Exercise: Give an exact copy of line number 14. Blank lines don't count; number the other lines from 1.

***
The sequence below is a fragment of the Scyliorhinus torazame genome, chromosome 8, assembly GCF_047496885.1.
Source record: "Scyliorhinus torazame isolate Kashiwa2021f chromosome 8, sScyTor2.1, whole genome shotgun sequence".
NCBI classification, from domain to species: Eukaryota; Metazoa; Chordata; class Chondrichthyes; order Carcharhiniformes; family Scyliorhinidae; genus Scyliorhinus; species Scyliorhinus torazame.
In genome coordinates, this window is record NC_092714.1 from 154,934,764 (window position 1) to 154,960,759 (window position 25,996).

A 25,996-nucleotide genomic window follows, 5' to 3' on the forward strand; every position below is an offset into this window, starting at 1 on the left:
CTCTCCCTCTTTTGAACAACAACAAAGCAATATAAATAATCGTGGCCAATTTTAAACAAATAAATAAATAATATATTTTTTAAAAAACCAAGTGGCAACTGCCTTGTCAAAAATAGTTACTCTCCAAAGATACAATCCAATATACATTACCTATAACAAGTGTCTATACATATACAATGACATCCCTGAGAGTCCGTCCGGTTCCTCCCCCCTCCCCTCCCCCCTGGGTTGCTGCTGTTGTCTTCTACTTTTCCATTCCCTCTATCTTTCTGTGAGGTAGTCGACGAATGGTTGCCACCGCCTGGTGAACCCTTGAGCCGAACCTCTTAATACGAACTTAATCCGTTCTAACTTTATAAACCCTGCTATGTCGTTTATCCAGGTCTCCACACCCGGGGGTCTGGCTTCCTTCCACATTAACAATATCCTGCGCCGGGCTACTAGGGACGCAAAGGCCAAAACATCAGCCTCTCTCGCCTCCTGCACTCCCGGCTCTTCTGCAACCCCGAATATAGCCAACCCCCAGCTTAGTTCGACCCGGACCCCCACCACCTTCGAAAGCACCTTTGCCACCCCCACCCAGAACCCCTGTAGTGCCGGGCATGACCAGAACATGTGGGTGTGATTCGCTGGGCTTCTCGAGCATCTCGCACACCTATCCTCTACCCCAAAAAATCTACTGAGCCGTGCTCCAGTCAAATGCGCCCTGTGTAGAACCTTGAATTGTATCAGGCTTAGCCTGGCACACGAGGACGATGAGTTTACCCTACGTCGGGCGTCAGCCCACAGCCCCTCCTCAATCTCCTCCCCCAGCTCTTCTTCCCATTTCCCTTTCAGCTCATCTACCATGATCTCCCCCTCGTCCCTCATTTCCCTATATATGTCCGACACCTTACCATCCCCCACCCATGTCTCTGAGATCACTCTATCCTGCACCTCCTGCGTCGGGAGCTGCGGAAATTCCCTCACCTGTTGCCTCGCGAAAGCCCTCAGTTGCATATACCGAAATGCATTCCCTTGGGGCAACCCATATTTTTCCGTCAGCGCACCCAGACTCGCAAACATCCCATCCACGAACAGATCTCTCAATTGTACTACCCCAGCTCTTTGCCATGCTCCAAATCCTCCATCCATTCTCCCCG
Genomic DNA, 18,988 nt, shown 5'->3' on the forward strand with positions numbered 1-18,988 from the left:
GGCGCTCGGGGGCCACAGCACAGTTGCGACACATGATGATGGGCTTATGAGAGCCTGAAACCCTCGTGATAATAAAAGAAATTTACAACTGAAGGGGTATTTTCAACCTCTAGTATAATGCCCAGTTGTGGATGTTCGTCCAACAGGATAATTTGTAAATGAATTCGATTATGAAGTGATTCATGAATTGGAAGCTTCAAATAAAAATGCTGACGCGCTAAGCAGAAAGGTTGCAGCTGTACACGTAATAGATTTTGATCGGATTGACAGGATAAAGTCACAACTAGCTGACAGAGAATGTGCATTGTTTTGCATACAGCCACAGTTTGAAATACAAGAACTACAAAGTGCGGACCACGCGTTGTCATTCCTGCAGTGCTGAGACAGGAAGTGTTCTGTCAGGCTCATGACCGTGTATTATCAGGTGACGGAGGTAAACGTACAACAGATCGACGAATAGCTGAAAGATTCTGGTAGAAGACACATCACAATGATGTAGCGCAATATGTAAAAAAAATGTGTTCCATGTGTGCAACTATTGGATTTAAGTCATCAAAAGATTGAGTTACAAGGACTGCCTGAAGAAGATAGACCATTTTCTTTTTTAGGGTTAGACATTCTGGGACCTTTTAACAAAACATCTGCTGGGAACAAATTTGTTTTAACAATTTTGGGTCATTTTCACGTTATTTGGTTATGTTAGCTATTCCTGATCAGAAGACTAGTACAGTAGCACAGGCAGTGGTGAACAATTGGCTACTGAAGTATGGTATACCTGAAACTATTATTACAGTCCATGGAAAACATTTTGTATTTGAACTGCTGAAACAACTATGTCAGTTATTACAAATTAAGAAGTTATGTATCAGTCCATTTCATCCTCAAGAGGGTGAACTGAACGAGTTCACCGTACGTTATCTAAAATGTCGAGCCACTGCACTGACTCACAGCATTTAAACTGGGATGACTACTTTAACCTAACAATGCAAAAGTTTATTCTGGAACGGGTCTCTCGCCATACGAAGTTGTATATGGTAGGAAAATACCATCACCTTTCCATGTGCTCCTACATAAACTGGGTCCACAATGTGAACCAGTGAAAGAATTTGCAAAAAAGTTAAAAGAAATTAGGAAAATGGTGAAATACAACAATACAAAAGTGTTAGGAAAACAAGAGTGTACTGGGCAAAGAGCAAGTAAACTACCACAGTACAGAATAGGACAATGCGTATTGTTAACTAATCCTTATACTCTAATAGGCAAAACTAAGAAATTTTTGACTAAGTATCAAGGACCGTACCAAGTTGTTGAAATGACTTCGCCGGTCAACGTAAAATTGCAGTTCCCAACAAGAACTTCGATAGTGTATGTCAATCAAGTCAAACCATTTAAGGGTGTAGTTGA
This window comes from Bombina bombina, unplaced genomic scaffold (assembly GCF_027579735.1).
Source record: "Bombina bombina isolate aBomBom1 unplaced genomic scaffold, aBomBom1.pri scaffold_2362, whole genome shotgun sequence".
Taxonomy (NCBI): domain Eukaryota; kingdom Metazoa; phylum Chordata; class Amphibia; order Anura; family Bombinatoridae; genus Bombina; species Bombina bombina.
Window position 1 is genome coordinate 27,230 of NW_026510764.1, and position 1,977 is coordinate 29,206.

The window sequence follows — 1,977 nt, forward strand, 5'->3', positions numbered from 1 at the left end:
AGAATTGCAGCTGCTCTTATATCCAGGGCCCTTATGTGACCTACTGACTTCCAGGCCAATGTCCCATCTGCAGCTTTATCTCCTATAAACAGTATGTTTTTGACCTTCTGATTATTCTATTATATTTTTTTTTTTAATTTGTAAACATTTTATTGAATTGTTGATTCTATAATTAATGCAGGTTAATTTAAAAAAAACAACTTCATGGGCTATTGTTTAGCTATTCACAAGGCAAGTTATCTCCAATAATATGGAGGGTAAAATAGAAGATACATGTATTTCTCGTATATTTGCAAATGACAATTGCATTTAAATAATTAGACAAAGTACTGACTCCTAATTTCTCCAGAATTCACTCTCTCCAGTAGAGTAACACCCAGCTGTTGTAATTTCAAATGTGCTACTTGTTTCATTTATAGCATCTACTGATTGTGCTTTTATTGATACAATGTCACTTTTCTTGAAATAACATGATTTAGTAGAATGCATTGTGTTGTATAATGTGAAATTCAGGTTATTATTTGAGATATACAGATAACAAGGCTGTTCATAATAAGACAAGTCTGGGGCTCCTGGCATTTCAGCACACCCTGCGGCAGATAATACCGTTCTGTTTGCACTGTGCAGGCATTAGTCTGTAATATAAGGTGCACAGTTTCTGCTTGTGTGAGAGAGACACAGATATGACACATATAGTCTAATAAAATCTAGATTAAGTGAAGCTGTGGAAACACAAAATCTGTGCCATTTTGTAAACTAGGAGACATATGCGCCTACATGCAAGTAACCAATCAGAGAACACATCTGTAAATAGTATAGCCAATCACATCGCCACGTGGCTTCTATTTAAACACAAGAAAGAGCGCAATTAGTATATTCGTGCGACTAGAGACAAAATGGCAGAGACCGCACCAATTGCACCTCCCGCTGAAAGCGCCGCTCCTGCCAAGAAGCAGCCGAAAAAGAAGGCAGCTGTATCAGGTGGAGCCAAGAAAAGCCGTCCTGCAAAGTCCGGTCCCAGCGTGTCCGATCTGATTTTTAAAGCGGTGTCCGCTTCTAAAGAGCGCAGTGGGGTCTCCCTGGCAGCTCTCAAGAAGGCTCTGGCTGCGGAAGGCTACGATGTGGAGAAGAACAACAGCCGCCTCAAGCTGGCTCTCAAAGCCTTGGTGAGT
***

AGAATTGCAGCTGCTCTTATATCCAGGGCCCTTATGTGACCTACTGACTTCCAGGCCAATGTCCCATCTGCAGCTTTATCTCCTATAAACAGTATGTTTTTGACCTTCTGATTATTCTATTATATTTTTTTTTTTAATTTGTAAACATTTTATTGAATTGTTGATTCTATAATTAATGCAGGTTAATTTAAAAAAAACAACTTCATGGGCTATTGTTTAGCTATTCACAAGGCAAGTTATCTCCAATAATATGGAGGGTAAAATAGAAGATACATGTATTTCTCGTATATTTGCAAATGACAATTGCATTTAAATAATTAGACAAAGTACTGACTCCTAATTTCTCCAGAATTCACTCTCTCCAGTAGAGTAACACCCAGCTGTTGTAATTTCAAATGTGCTACTTGTTTCATTTATAGCATCTACTGATTGTGCTTTTATTGATACAATGTCACTTTTCTTGAAATAACATGATTTAGTAGAATGCATTGTGTTGTATAATGTGAAATTCAGGTTATTATTTGAGATATACAGATAACAAGGCTGTTCATAATAAGACAAGTCTGGGGCTCCTGGCATTTCAGCACACCCTGCGGCAGATAATACCGTTCTGTTTGCACTGTGCAGGCATTAGTCTGTAATATAAGGTGCACAGTTTCTGCTTGTGTGAGAGAGACACAGATATGACACATATAGTCTAATAAAATCTAGATTAAGTGAAGCTGTGGAAACACAAAATCTGTGCCATTTTGTAAACTAGGAGACATATGCGCCTACATGCAAGTAACCAATCAGAGAACACATCTGTAAATAGTATAGCCAATCACATCGCCACGTGGCTTCTATTTAAACACAAGAAAGAGCGCAATTAGTATATTCGTGCGACTAGAGACAAAATGGCAGAGACCGCACCAATTGCACCTCCCGCTGAAAGCGCCGCTCCTGCCAAGAAGCAGCCGAAAAAGAAGGCAGCTGTATCAGGTGGAGCCAAGAAAAGCCGTCCTGCAAAGTCCGGTCCCAGCGTGTCCGATCTGATTTTTAAAGCGGTGTCCGCTTCTAAAGAGCGCAGTGGGGTCTCCCTGGCAGCTCTCAAGAAGGCTCTGGCTGCGGAAGGCTACGATGTGGAGAAGAACAACAGCCGCCTCAAGCTGGCTCTCAAAGCCTTGGTGAGT